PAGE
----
Appeal from decree of Court of Common Pleas No. 4 of Philadelphia County, Dec. T., 1964, No. 4332, in case of Morris Cohen v. Jerry J. Goldberg, Judi Carol Zepkin (nee Goldberg), Jerry J. Goldberg, Guardian ad litem of Hank Joel Goldberg, a minor et al.
Herman Steerman, with him Zarwin, Prince, Baum, Steerman & Somerson, for appellants.
Harry C. Liebman, for appellee.
Bell, C. J., Musmanno, Jones, Cohen, Eagen, O'Brien and Roberts, JJ. Opinion by Mr. Justice Roberts. Concurring Opinion by Mr. Justice Cohen. Mr. Chief Justice Bell joins in this concurring opinion.
Morris and Frances Cohen were married on July 19, 1948 and lived together until Frances Cohen's death on January 1, 1965. During their marriage, the Cohens opened three savings accounts in the names of "Frances Cohen or Morris Cohen."
On December 16, 1964, Mrs. Cohen instructed her nephew, Jerry Goldberg, to take from a safe deposit box rented jointly by Mrs. Cohen and Goldberg the passbook for the savings account in the Beneficial Savings Fund Society of Philadelphia and withdraw therefrom $2,000; a check was drawn payable to Frances Cohen, which she endorsed and returned to Goldberg who cashed the check and retained the proceeds. Pursuant to similar instructions given on the 17th, Goldberg withdrew $2,000 from a savings account in the Philadelphia National Bank and delivered these funds to a sister of Mrs. Cohen. Finally, on the 30th in compliance with Mrs. Cohen's instructions, Goldberg withdrew from a savings account in the Bell Savings and Loan Association $3,000, purchased four $1,000 United States savings bonds (at a cost of $750 per bond) in the name of Frances Cohen payable on Frances Cohen's death to four selected grandnieces and grandnephews.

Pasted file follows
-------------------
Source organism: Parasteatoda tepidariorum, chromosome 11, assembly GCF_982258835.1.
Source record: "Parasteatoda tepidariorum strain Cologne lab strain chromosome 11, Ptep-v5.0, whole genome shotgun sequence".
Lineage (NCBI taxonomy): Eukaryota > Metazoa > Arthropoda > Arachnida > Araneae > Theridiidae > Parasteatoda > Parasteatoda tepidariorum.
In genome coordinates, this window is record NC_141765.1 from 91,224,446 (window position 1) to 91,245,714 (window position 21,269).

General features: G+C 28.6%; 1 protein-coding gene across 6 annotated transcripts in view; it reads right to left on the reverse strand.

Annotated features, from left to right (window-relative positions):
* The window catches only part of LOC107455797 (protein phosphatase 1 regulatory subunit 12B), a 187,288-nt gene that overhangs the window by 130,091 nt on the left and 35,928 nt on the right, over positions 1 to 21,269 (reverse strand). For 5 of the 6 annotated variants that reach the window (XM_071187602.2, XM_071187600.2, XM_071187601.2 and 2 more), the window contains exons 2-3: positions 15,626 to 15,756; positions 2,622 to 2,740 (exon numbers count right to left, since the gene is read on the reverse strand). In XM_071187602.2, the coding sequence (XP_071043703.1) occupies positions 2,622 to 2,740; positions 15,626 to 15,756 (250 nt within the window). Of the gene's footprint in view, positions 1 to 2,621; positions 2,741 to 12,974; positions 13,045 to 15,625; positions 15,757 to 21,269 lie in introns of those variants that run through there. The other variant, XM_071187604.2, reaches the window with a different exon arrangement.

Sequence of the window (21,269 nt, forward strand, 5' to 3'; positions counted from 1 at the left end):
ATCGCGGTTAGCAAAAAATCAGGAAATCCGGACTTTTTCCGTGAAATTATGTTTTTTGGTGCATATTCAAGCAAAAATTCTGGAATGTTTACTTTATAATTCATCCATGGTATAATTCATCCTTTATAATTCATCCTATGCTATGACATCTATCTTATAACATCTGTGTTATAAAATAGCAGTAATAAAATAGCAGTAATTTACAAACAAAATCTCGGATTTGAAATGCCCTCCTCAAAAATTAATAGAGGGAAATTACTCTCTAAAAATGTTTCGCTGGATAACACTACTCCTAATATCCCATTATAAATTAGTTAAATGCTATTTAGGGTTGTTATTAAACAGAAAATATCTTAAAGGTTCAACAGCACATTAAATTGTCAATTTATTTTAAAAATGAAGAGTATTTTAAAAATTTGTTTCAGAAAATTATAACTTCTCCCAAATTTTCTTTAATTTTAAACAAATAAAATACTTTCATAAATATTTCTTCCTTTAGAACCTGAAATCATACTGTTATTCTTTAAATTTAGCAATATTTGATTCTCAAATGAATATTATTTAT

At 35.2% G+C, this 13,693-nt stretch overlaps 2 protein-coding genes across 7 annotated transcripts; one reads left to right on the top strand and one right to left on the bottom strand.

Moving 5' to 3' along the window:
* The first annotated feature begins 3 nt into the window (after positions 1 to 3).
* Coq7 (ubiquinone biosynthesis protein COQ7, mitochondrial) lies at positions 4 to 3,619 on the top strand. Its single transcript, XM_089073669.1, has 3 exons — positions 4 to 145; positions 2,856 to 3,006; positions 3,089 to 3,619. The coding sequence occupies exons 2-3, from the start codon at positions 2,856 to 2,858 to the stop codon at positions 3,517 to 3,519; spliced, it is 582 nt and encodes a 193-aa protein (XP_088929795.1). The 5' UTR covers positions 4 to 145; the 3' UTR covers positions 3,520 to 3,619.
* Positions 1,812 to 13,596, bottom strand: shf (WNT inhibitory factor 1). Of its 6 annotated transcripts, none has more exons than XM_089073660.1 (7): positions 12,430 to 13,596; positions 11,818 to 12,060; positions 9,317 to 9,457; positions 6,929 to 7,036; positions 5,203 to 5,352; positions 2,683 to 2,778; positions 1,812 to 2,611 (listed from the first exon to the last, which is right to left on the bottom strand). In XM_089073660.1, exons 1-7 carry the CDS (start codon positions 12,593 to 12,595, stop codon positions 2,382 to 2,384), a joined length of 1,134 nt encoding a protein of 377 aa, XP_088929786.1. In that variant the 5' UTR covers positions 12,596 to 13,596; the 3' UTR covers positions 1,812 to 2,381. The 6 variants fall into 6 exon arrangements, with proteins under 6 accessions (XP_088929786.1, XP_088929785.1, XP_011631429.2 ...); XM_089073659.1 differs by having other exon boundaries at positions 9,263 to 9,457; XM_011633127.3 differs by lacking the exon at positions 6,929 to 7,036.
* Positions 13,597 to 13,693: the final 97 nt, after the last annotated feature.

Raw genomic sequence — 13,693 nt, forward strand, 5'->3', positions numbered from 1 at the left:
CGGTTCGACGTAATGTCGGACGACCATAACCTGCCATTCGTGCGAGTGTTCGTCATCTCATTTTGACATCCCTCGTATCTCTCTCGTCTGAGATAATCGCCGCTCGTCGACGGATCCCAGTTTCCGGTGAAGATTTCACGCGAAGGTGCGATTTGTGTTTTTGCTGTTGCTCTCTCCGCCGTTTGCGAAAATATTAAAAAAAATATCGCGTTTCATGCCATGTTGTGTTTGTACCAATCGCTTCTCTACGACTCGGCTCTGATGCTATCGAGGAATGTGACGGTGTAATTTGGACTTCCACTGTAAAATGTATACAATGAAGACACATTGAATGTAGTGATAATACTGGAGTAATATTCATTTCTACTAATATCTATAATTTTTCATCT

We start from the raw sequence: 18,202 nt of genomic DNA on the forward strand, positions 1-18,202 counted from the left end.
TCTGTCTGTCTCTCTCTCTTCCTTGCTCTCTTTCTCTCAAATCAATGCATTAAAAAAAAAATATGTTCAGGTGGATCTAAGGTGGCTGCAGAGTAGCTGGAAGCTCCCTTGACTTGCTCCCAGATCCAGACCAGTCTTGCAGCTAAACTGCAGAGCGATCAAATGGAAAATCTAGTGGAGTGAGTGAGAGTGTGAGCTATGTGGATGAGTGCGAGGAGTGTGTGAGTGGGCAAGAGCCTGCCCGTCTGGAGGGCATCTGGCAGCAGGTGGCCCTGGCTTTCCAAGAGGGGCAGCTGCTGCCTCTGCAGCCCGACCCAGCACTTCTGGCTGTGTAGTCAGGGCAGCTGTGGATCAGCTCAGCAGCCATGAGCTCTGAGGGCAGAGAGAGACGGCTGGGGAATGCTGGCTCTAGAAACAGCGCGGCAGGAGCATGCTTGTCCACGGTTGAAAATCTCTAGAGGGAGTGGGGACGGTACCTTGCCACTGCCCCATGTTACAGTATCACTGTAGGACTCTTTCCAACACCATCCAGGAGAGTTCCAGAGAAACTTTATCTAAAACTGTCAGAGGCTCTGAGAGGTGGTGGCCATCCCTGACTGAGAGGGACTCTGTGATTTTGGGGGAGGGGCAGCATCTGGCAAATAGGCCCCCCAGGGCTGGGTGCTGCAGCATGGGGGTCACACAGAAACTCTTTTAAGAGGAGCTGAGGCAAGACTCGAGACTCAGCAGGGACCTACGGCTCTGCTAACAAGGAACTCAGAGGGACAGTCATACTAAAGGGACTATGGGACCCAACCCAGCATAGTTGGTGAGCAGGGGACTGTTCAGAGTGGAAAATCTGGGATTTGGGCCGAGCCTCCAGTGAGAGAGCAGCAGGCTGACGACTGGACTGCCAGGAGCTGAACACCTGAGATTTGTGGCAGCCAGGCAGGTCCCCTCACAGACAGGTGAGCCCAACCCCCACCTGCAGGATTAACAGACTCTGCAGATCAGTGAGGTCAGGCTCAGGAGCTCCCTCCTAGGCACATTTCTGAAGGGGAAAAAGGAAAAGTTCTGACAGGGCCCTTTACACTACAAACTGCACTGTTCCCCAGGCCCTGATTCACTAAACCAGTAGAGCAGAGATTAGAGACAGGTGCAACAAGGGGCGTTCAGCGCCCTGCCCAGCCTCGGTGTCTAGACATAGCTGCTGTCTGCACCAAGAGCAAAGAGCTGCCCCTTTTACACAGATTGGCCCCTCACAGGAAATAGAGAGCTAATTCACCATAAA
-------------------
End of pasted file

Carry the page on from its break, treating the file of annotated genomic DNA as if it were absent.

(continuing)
Prior to these withdrawals, the total balance in the three above accounts was $12,551.30. The amount of the withdrawals (a total of $7,000) left a balance in these accounts at Mrs. Cohen's death of $5,551.30. Subsequent to Frances Cohen's death Morris Cohen learned of these withdrawals and then instituted an equity action in Court of Common Pleas No. 4 of Philadelphia County to recover the proceeds from Goldberg. The
court below granted relief based upon its belief that Mr. Cohen, as a surviving tenant of these entireties accounts, was entitled to all of the withdrawals. From that decree this appeal was taken.
We are in complete accord with the lower court's determination that these savings accounts were held by Mr. and Mrs. Cohen as tenants by the entireties. "A deposit in a banking account or in a checking account or in a savings account, which is opened or registered in the name of a husband and wife, or of a husband or wife, or of two persons who are husband and wife although not so denominated, creates a tenancy by the entireties, irrespective of whether the money deposited is payable to husband and wife or to husband or wife, or is denominated a joint account or a joint tenancy." Brose Estate, 416 Pa. 386, 390, 206 A.2d 301, 304 (1965) (emphasis in original). The source of the funds is not relevant. See Shapiro v. Shapiro, 424 Pa. 120, 136, 224 A.2d 164, 172 (1966); Nachman v. Nachman, 417 Pa. 389, 394, 208 A.2d 247, 250 (1965); Holmes Estate, 414 Pa. 403, 200 A.2d 745 (1964).*fn1
Although our cases frequently recite that an estate by the entireties can be terminated only by mutual agreement, our cases also create a doctrine of a fictional offer to terminate and a fictional acceptance by lawsuit applicable to those cases in which the termination is obviously not by mutual consent, i.e., those instances where one spouse has without the other's consent appropriated property held by the entireties. This doctrine was best articulated in Stemniski v. Stemniski, 403 Pa. 38, 42, 169 A.2d 51, 53 (1961): "A violation of the rules [governing entireties property] by one spouse's appropriating the property to his own use works a revocation of the estate by the fiction of the appropriation's being an offer of an agreement to destroy the estate and an acceptance of that offer when the other spouse starts suit: the property is then fit for accounting and division: . . ." (Emphasis supplied.) See also Lindenfelser v. Lindenfelser, 396 Pa. 530, 534-35, 153 A.2d 901, 905 (1959); Berhalter v. Berhalter, 315 Pa. 225, 229, 173 Atl. 172, 173 (1934). The court below concluded that Mrs. Cohen's death prior to the commencement of Mr. Cohen's equity action forestalled any acceptance of this fictional offer because, under general contract principles, to be accepted an offer must be communicated to the offeree prior to the death of the offeror.*fn2 The lower court therefore held that Mr. Cohen was the surviving entireties tenant and awarded to him the funds withdrawn by Goldberg. We agree that the lower court was ...